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Interfaith


Presentation of the Cardinal Bea Interfaith Award to Sister Rose Thering

Posted: April 2, 2005

Remarks by Abraham H. Foxman
National Director of the Anti-Defamation League
On the occasion of the presentation of the
ADL Cardinal Bea Interfaith Award
To Sister Rose Thering

Beauty, it is said, is in the eye of the beholder. In the eye of this beholder, Sister Rose Thering is the most beautiful person I know. Her passion, her determination, her fight for goodness and justice are shining lights…banishing anti-Semitism and Holocaust denial into the darkness where they belong. It is a good thing she decided to skip the red carpet at the Academy Awards. She would have put all those superficial stars to shame with her inner beauty.

At 84, this indomitable, remarkable woman has become a movie star. Knowing Rose, this is only the beginning of another great career, another forum from which to spread the magnificent message she has been preaching since her doctoral dissertation influenced the unforgettable Vatican document Nostra Aetate forty years ago and continued to influence subsequent Vatican documents on the teaching of Judaism.

There is not enough time…there are not enough superlative adjectives… to adequately describe what the life and work of Sister Rose Thering have meant to the world. She changed the course of history. She is a prophet. She is what we call an Ayshes Chail -- a Woman of Valor -- who has brought enlightenment and honor and scholarship and pure passion to remembering and teaching about the Holocaust, to battling the demon of anti-Semitism, to challenging the ignorance of prejudice and the teaching of contempt, to championing the cause of Israel.

Rose's words speak most eloquently for themselves and speak most eloquently to us all. I share with you just a few of her comments at the rallies for Israel in Washington and New York a few years ago: "If we care about the Shoah, where are we Christians today when again Jews are being killed? Where are we when Israel is being pushed to give up her homeland, to give up Jerusalem, her capital? ... never again can we abandon Jews. God has never revoked his/her covenant with Jews. God has never revoked God's promise to Abraham, Isaac, Jacob, Sarah, Rachel, Rebecca and Leah."

Anyone who has ever met Sister Rose, been in her modest presence, heard her speak, has had a memorable and unforgettable experience. She has spent her life shining a light to expose evil and injustice. She is an inspiration and a role model. Sister Rose illuminates and blesses our world just by being in it.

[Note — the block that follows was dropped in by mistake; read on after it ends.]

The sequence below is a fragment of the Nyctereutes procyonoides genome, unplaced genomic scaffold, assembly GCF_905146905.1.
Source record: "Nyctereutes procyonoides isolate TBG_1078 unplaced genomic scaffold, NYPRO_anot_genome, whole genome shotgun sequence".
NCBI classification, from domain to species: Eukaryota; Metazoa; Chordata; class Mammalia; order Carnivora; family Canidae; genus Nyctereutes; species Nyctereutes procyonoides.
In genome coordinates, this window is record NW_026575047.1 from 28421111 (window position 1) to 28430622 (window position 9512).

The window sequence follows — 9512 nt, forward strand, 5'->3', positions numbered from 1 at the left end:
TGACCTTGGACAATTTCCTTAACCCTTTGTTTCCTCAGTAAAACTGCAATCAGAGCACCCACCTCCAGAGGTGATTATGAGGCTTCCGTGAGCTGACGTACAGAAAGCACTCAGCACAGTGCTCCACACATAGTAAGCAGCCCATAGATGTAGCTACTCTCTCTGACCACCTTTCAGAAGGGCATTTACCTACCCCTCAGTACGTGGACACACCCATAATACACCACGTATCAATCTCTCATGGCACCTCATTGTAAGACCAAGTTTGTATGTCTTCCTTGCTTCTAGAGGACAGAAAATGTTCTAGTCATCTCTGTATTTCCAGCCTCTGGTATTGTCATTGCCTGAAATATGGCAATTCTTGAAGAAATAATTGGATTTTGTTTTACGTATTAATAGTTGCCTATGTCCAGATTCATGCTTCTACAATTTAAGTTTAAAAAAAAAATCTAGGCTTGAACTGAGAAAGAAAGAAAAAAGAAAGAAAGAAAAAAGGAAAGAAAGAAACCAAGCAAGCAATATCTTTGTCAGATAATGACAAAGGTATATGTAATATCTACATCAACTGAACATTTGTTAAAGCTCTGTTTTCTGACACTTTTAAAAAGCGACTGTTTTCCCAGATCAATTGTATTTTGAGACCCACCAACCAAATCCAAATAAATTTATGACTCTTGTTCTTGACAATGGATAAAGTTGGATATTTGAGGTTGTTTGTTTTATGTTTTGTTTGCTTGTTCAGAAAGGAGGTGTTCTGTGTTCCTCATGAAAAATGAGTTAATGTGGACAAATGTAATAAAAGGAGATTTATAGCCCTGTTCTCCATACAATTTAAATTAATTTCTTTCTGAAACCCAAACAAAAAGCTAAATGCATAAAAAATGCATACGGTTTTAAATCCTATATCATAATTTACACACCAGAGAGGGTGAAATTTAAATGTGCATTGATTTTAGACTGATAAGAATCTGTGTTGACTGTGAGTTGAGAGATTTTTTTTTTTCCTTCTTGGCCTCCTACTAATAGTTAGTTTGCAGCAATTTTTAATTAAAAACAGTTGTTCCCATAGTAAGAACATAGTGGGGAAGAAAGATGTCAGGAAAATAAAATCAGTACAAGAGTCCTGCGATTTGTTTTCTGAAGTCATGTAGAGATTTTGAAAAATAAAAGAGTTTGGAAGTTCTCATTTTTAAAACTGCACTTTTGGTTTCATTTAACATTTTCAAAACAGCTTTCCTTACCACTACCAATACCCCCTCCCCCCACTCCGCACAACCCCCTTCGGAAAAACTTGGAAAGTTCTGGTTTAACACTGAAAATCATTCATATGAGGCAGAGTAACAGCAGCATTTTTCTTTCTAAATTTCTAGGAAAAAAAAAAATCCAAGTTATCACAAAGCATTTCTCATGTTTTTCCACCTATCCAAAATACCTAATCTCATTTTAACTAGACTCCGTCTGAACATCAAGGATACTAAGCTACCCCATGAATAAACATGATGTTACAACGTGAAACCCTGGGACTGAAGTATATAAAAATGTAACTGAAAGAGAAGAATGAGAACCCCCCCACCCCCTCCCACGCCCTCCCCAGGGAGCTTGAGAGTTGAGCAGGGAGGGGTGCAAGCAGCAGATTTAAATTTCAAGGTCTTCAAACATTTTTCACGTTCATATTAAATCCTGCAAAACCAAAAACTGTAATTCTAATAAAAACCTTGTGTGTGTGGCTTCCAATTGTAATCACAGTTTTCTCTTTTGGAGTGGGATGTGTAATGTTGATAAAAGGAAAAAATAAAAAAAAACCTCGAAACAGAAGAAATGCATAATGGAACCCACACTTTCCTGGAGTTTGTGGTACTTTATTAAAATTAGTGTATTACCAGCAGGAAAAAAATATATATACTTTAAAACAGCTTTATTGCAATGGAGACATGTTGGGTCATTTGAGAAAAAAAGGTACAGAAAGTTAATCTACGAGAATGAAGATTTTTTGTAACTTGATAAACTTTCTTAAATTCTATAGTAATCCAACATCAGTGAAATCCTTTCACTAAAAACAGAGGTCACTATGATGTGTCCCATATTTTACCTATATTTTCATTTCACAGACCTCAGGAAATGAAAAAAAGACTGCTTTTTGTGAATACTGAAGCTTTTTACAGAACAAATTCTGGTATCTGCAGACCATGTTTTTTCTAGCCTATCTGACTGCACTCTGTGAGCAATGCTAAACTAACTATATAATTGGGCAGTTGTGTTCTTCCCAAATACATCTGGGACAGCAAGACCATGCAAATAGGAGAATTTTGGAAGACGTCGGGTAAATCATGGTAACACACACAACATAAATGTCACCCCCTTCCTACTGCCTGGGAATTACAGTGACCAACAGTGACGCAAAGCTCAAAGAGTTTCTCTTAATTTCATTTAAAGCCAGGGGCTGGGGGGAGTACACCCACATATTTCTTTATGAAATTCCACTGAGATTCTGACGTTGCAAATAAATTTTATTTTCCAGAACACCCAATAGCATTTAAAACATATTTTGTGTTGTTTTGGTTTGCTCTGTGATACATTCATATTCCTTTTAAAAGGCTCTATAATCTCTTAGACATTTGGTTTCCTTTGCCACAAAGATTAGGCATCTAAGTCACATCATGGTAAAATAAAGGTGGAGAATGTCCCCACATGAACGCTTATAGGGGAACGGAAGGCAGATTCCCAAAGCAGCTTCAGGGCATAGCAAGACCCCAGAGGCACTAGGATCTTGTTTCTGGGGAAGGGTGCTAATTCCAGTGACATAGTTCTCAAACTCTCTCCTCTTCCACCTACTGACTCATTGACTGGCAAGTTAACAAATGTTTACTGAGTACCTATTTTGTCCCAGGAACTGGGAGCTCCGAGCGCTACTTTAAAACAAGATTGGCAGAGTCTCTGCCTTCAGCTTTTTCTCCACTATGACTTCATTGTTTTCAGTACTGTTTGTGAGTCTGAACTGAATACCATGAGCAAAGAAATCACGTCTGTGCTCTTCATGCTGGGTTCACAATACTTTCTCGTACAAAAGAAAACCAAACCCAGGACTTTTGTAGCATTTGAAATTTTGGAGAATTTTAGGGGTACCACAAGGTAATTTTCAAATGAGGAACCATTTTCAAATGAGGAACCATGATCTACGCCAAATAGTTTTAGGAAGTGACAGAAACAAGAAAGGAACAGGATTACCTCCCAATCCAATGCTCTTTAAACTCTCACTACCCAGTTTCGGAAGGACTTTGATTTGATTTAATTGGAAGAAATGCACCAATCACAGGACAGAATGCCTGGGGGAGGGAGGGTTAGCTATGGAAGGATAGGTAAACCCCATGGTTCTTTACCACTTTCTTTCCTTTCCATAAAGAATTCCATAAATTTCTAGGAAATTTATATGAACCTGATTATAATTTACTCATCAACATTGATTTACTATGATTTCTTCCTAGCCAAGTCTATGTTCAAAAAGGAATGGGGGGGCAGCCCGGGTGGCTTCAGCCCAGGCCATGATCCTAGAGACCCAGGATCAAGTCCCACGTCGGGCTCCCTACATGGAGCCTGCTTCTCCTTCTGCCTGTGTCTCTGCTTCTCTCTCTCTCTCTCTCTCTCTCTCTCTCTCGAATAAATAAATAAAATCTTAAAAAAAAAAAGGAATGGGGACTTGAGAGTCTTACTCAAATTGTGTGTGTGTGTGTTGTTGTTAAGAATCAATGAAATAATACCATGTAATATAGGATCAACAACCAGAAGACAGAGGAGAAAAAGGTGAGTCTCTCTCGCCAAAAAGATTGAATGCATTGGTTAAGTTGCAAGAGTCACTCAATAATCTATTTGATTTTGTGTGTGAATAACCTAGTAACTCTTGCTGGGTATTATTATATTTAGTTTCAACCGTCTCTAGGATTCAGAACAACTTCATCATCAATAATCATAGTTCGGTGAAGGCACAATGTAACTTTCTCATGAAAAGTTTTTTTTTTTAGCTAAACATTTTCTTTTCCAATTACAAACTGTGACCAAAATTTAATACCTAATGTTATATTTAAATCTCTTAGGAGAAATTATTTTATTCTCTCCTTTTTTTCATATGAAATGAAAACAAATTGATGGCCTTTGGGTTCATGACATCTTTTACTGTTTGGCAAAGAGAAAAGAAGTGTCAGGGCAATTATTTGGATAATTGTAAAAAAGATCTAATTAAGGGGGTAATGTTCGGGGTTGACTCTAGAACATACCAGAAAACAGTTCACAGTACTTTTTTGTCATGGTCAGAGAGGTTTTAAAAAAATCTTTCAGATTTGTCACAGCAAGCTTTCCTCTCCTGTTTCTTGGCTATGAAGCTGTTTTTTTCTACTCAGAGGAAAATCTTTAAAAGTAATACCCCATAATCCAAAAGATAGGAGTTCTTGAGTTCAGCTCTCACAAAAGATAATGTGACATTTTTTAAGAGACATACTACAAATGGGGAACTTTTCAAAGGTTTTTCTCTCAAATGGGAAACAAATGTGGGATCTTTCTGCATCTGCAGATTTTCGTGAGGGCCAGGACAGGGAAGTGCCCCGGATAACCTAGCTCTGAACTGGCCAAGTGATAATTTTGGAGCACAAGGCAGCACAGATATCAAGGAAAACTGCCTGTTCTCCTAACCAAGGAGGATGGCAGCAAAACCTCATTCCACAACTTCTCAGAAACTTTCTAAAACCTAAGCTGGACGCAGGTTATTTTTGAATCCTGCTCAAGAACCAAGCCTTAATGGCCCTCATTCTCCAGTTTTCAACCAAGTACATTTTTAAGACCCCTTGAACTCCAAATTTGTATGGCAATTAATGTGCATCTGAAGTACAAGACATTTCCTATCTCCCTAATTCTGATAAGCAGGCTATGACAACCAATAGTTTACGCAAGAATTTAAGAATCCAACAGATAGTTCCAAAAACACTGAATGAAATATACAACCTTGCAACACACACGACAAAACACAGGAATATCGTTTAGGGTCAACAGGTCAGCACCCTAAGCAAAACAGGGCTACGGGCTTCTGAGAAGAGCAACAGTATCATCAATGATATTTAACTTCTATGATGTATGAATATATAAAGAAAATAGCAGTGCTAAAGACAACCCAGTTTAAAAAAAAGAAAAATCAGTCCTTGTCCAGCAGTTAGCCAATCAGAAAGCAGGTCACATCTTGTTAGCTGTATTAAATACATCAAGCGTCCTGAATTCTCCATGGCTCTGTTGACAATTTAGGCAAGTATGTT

"Sister Rose's Passion," the documentary film of her life and work, did not win an Oscar -- and I kept wanting to yell at the television screen "we wuz robbed!!!" -- but she has already won the most important award of all: a central place in all our hearts, and a right to sit at the right hand of God for all eternity.

Proverbs 31:29 says it better than any of us: "well done, thou good and faithful child. Many women have done virtuously, but thou excellest them all."

There could be nothing more fitting than to honor the magnificent woman whose work inspired the Vatican declaration on the relationship of the church to non-Christian religions, Nostra Aetate, with an award named for the magnificent man who crafted the key "Jewish Declaration" -- that unforgettable document -- and spearheaded it through the Second Vatican Council…Augustin Cardinal Bea….forty years after the triumphant passage that changed the face and the heart of the Roman Catholic Church forever. This very special tribute has been awarded only five times in the 20 years since it was established…only to princes of the church. This is the first time it has ever been awarded to a woman. And what a woman she is!

When Pope John XXIII, that amazing, bold, visionary ecumenical firebrand, determined to deal decisively with the question of Christian anti-Semitism, and to pursue a major reconciliation with his Jewish brothers and sisters, he turned to his confidant and fellow ecumenical crusader, Augustin Cardinal Bea, to head the newly-formed Secretariat for promoting Christian unity. The
Secretariat had three purposes:  to ensure religious liberty, to enhance interchristian cooperation and to promote dialogue with Judaism.  And he turned to Cardinal Bea -- that eloquent, generous noble spirit -- to draw up a document that would speak out against anti-Semitism and the notion of Jews as "deicides".

The Pope wanted a conciliatory statement stemming from his agonized recognition of the possible role played by religiously motivated anti-Semitism in the success of Hitler's program of exterminating European Jewry. The great Cardinal said, "It would be impossible for the Council to be quiet after the Holocaust of the war years" and made an impassioned appeal before the Council "to help cleanse Christian minds of anti-Semitism and lingering Nazi propaganda." One of the most respected and unflagging voices in the drive to heal centuries-old wounds, Cardinal Bea was truly the architect of the far-reaching ecumenical movement that emerged from Vatican II. Sister Rose Thering's doctoral thesis inspired Cardinal Bea's work and his document.  And Sister Rose has continued to be inspired by the sea change wrought by Cardinal Bea. His voice was stilled in 1968, but his work lives on in Sister Rose.

I am proud, I am honored, I am thrilled…to present the Cardinal Bea Interfaith Award to Sister Rose Thering, who makes it come alive once again. Sister Rose, our profound admiration and deep affection for you know no bounds.

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